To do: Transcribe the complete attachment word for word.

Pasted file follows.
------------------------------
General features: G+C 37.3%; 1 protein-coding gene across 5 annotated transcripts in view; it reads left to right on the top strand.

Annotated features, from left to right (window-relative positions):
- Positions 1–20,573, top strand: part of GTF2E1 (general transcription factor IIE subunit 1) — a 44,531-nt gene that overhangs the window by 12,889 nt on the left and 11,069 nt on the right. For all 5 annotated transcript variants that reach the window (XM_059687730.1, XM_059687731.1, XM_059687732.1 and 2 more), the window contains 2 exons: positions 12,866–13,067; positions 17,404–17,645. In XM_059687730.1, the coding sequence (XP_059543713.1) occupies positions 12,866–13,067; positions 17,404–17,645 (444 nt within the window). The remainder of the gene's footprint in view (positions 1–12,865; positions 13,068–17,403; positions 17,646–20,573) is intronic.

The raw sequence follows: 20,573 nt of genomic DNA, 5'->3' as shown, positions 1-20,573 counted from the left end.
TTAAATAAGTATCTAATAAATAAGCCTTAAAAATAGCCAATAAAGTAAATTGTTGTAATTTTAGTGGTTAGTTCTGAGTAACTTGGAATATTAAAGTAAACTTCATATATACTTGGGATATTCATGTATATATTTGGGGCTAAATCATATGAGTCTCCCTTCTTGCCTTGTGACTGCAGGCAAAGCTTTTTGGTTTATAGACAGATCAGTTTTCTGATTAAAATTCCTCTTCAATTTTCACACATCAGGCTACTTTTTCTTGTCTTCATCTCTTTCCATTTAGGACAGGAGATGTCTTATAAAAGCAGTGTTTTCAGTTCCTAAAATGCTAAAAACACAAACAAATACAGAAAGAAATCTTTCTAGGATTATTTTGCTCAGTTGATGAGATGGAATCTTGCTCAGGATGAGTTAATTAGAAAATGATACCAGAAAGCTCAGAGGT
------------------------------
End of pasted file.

General features: G+C 37.3%; 1 protein-coding gene across 5 annotated transcripts in view; it reads left to right on the top strand.

Annotated features, from left to right (window-relative positions):
- Positions 1–20,573, top strand: part of GTF2E1 (general transcription factor IIE subunit 1) — a 44,531-nt gene that overhangs the window by 12,889 nt on the left and 11,069 nt on the right. For all 5 annotated transcript variants that reach the window (XM_059687730.1, XM_059687731.1, XM_059687732.1 and 2 more), the window contains 2 exons: positions 12,866–13,067; positions 17,404–17,645. In XM_059687730.1, the coding sequence (XP_059543713.1) occupies positions 12,866–13,067; positions 17,404–17,645 (444 nt within the window). The remainder of the gene's footprint in view (positions 1–12,865; positions 13,068–17,403; positions 17,646–20,573) is intronic.

The raw sequence follows: 20,573 nt of genomic DNA, 5'->3' as shown, positions 1-20,573 counted from the left end.
TTAAATAAGTATCTAATAAATAAGCCTTAAAAATAGCCAATAAAGTAAATTGTTGTAATTTTAGTGGTTAGTTCTGAGTAACTTGGAATATTAAAGTAAACTTCATATATACTTGGGATATTCATGTATATATTTGGGGCTAAATCATATGAGTCTCCCTTCTTGCCTTGTGACTGCAGGCAAAGCTTTTTGGTTTATAGACAGATCAGTTTTCTGATTAAAATTCCTCTTCAATTTTCACACATCAGGCTACTTTTTCTTGTCTTCATCTCTTTCCATTTAGGACAGGAGATGTCTTATAAAAGCAGTGTTTTCAGTTCCTAAAATGCTAAAAACACAAACAAATACAGAAAGAAATCTTTCTAGGATTATTTTGCTCAGTTGATGAGATGGAATCTTGCTCAGGATGAGTTAATTAGAAAATGATACCAGAAAGCTCAGAGGT